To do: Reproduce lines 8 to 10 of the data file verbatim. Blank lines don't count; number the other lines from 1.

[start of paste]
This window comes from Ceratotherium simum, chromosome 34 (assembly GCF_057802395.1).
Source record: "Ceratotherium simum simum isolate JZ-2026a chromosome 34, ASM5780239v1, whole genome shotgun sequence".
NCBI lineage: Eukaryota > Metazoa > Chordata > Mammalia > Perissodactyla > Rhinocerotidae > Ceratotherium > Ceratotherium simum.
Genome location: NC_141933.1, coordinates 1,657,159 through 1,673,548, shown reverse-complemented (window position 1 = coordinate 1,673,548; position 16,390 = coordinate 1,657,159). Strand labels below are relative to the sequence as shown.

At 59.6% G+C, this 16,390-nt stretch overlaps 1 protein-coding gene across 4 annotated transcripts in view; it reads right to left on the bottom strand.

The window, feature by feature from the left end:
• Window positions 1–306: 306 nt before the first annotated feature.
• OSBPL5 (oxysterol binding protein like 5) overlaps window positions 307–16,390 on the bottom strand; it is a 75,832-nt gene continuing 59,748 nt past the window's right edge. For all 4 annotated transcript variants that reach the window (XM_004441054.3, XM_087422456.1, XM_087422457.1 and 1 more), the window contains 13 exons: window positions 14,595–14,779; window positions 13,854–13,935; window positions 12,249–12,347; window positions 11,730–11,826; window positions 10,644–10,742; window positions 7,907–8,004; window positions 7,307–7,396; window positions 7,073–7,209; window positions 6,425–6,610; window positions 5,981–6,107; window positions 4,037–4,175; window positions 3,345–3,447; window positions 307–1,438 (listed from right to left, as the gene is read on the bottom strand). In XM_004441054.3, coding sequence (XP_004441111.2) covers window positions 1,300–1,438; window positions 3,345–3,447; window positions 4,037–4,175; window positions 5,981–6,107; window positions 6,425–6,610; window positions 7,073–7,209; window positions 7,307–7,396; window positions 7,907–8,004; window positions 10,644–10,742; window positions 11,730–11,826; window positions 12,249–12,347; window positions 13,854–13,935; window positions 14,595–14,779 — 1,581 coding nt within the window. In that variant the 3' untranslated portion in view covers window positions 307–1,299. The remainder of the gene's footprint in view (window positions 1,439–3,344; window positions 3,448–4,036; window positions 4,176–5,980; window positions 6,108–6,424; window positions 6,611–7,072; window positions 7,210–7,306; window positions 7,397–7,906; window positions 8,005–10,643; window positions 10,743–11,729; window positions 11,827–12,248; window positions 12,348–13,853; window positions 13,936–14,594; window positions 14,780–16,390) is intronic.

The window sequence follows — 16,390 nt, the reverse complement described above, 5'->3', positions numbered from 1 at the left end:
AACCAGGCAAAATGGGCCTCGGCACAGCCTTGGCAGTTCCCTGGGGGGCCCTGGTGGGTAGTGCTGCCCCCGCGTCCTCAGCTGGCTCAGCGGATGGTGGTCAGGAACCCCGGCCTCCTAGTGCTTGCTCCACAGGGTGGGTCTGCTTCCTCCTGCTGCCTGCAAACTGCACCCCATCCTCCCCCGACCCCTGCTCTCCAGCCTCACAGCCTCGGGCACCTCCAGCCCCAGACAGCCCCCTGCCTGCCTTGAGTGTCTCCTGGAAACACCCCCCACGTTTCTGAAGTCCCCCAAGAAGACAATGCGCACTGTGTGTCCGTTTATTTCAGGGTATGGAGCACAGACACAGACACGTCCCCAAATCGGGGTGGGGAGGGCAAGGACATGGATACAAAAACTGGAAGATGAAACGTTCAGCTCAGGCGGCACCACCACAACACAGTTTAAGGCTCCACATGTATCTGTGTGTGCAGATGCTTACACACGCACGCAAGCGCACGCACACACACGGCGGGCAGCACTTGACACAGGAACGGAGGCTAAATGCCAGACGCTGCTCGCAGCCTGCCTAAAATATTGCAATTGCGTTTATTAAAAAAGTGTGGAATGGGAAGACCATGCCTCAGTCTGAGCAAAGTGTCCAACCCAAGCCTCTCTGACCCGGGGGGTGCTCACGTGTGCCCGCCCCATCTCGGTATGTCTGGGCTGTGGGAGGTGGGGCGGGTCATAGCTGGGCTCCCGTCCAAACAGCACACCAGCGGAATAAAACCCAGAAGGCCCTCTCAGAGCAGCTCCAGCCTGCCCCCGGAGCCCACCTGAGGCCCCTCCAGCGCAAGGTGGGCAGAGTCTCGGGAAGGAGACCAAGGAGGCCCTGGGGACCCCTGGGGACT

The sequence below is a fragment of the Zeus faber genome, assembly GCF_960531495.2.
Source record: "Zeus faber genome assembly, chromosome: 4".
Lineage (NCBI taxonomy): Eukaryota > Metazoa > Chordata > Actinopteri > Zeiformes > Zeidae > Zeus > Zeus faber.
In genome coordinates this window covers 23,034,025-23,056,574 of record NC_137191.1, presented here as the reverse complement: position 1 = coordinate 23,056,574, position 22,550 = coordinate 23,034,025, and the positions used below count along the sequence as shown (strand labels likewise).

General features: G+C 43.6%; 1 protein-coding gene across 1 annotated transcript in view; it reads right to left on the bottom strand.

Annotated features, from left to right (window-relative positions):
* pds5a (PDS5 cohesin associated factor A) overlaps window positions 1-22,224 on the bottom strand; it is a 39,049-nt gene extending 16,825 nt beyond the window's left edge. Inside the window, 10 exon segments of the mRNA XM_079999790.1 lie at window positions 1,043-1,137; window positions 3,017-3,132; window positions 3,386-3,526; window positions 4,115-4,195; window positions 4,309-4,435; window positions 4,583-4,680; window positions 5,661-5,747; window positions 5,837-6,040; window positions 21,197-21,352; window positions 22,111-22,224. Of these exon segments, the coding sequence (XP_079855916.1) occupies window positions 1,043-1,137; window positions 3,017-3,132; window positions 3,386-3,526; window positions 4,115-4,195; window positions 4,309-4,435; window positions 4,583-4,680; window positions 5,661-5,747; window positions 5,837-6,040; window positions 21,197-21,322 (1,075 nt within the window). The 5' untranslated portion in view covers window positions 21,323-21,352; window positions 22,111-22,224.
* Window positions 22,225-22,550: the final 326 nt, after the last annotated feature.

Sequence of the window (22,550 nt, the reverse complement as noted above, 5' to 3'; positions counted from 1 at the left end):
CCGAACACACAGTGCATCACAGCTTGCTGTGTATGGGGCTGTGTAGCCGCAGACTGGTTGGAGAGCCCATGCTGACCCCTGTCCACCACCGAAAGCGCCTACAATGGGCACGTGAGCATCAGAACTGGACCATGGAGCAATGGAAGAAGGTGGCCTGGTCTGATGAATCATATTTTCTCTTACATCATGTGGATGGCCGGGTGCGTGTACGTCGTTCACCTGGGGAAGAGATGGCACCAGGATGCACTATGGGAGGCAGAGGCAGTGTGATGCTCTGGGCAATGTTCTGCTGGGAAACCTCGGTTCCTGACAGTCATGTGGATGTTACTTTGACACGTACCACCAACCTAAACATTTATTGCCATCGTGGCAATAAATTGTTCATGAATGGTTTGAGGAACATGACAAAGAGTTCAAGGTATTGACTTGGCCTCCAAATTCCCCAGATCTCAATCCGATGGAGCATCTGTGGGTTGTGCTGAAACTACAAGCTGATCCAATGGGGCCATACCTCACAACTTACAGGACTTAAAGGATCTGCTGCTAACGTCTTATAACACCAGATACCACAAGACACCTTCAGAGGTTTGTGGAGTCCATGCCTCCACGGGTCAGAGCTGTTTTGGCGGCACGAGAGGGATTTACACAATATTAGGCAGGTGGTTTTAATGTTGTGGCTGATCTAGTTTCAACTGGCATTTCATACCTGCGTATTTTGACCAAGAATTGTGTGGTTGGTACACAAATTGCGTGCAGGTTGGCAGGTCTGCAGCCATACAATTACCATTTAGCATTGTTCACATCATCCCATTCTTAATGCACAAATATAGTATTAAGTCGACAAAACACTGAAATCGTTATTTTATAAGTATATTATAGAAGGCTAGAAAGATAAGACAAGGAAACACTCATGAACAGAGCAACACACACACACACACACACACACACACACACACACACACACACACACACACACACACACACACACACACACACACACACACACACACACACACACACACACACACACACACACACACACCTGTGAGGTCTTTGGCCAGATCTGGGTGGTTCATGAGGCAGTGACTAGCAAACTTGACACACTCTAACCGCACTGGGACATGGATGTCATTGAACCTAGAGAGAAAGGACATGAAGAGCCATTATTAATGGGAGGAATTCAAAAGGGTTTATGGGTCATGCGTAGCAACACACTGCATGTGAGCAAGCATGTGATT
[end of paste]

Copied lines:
• OSBPL5 (oxysterol binding protein like 5) overlaps window positions 307–16,390 on the bottom strand; it is a 75,832-nt gene continuing 59,748 nt past the window's right edge. For all 4 annotated transcript variants that reach the window (XM_004441054.3, XM_087422456.1, XM_087422457.1 and 1 more), the window contains 13 exons: window positions 14,595–14,779; window positions 13,854–13,935; window positions 12,249–12,347; window positions 11,730–11,826; window positions 10,644–10,742; window positions 7,907–8,004; window positions 7,307–7,396; window positions 7,073–7,209; window positions 6,425–6,610; window positions 5,981–6,107; window positions 4,037–4,175; window positions 3,345–3,447; window positions 307–1,438 (listed from right to left, as the gene is read on the bottom strand). In XM_004441054.3, coding sequence (XP_004441111.2) covers window positions 1,300–1,438; window positions 3,345–3,447; window positions 4,037–4,175; window positions 5,981–6,107; window positions 6,425–6,610; window positions 7,073–7,209; window positions 7,307–7,396; window positions 7,907–8,004; window positions 10,644–10,742; window positions 11,730–11,826; window positions 12,249–12,347; window positions 13,854–13,935; window positions 14,595–14,779 — 1,581 coding nt within the window. In that variant the 3' untranslated portion in view covers window positions 307–1,299. The remainder of the gene's footprint in view (window positions 1,439–3,344; window positions 3,448–4,036; window positions 4,176–5,980; window positions 6,108–6,424; window positions 6,611–7,072; window positions 7,210–7,306; window positions 7,397–7,906; window positions 8,005–10,643; window positions 10,743–11,729; window positions 11,827–12,248; window positions 12,348–13,853; window positions 13,936–14,594; window positions 14,780–16,390) is intronic.

The window sequence follows — 16,390 nt, the reverse complement described above, 5'->3', positions numbered from 1 at the left end:
AACCAGGCAAAATGGGCCTCGGCACAGCCTTGGCAGTTCCCTGGGGGGCCCTGGTGGGTAGTGCTGCCCCCGCGTCCTCAGCTGGCTCAGCGGATGGTGGTCAGGAACCCCGGCCTCCTAGTGCTTGCTCCACAGGGTGGGTCTGCTTCCTCCTGCTGCCTGCAAACTGCACCCCATCCTCCCCCGACCCCTGCTCTCCAGCCTCACAGCCTCGGGCACCTCCAGCCCCAGACAGCCCCCTGCCTGCCTTGAGTGTCTCCTGGAAACACCCCCCACGTTTCTGAAGTCCCCCAAGAAGACAATGCGCACTGTGTGTCCGTTTATTTCAGGGTATGGAGCACAGACACAGACACGTCCCCAAATCGGGGTGGGGAGGGCAAGGACATGGATACAAAAACTGGAAGATGAAACGTTCAGCTCAGGCGGCACCACCACAACACAGTTTAAGGCTCCACATGTATCTGTGTGTGCAGATGCTTACACACGCACGCAAGCGCACGCACACACACGGCGGGCAGCACTTGACACAGGAACGGAGGCTAAATGCCAGACGCTGCTCGCAGCCTGCCTAAAATATTGCAATTGCGTTTATTAAAAAAGTGTGGAATGGGAAGACCATGCCTCAGTCTGAGCAAAGTGTCCAACCCAAGCCTCTCTGACCCGGGGGGTGCTCACGTGTGCCCGCCCCATCTCGGTATGTCTGGGCTGTGGGAGGTGGGGCGGGTCATAGCTGGGCTCCCGTCCAAACAGCACACCAGCGGAATAAAACCCAGAAGGCCCTCTCAGAGCAGCTCCAGCCTGCCCCCGGAGCCCACCTGAGGCCCCTCCAGCGCAAGGTGGGCAGAGTCTCGGGAAGGAGACCAAGGAGGCCCTGGGGACCCCTGGGGACT